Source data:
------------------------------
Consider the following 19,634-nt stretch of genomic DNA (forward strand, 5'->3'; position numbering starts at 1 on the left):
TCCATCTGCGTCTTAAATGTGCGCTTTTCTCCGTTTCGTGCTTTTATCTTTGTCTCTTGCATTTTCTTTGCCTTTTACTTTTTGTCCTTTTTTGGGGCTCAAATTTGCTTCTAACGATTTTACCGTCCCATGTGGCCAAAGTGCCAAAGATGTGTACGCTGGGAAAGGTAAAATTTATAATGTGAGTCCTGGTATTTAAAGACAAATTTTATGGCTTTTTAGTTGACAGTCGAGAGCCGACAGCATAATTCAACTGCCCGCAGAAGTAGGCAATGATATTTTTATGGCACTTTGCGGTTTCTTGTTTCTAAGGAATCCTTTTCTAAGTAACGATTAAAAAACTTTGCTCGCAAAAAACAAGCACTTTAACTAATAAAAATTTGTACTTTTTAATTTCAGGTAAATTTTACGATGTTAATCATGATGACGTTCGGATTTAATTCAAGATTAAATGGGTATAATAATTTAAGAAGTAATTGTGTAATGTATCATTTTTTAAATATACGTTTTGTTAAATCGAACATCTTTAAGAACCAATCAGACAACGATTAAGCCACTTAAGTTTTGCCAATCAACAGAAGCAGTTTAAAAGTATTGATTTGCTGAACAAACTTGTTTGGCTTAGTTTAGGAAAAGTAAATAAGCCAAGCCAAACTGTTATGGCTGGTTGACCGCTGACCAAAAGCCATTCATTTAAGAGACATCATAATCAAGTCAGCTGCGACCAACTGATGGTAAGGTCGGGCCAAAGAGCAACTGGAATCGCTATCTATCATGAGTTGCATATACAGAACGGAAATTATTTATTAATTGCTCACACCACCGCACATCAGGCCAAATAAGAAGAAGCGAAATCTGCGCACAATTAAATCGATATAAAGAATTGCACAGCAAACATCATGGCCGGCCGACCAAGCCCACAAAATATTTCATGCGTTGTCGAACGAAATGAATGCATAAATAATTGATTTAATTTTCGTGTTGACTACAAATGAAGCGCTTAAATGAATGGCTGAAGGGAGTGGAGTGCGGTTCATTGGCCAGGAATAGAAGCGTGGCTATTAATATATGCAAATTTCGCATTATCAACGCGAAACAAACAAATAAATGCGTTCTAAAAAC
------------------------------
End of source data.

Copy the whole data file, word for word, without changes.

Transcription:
Consider the following 19,634-nt stretch of genomic DNA (forward strand, 5'->3'; position numbering starts at 1 on the left):
TCCATCTGCGTCTTAAATGTGCGCTTTTCTCCGTTTCGTGCTTTTATCTTTGTCTCTTGCATTTTCTTTGCCTTTTACTTTTTGTCCTTTTTTGGGGCTCAAATTTGCTTCTAACGATTTTACCGTCCCATGTGGCCAAAGTGCCAAAGATGTGTACGCTGGGAAAGGTAAAATTTATAATGTGAGTCCTGGTATTTAAAGACAAATTTTATGGCTTTTTAGTTGACAGTCGAGAGCCGACAGCATAATTCAACTGCCCGCAGAAGTAGGCAATGATATTTTTATGGCACTTTGCGGTTTCTTGTTTCTAAGGAATCCTTTTCTAAGTAACGATTAAAAAACTTTGCTCGCAAAAAACAAGCACTTTAACTAATAAAAATTTGTACTTTTTAATTTCAGGTAAATTTTACGATGTTAATCATGATGACGTTCGGATTTAATTCAAGATTAAATGGGTATAATAATTTAAGAAGTAATTGTGTAATGTATCATTTTTTAAATATACGTTTTGTTAAATCGAACATCTTTAAGAACCAATCAGACAACGATTAAGCCACTTAAGTTTTGCCAATCAACAGAAGCAGTTTAAAAGTATTGATTTGCTGAACAAACTTGTTTGGCTTAGTTTAGGAAAAGTAAATAAGCCAAGCCAAACTGTTATGGCTGGTTGACCGCTGACCAAAAGCCATTCATTTAAGAGACATCATAATCAAGTCAGCTGCGACCAACTGATGGTAAGGTCGGGCCAAAGAGCAACTGGAATCGCTATCTATCATGAGTTGCATATACAGAACGGAAATTATTTATTAATTGCTCACACCACCGCACATCAGGCCAAATAAGAAGAAGCGAAATCTGCGCACAATTAAATCGATATAAAGAATTGCACAGCAAACATCATGGCCGGCCGACCAAGCCCACAAAATATTTCATGCGTTGTCGAACGAAATGAATGCATAAATAATTGATTTAATTTTCGTGTTGACTACAAATGAAGCGCTTAAATGAATGGCTGAAGGGAGTGGAGTGCGGTTCATTGGCCAGGAATAGAAGCGTGGCTATTAATATATGCAAATTTCGCATTATCAACGCGAAACAAACAAATAAATGCGTTCTAAAAAC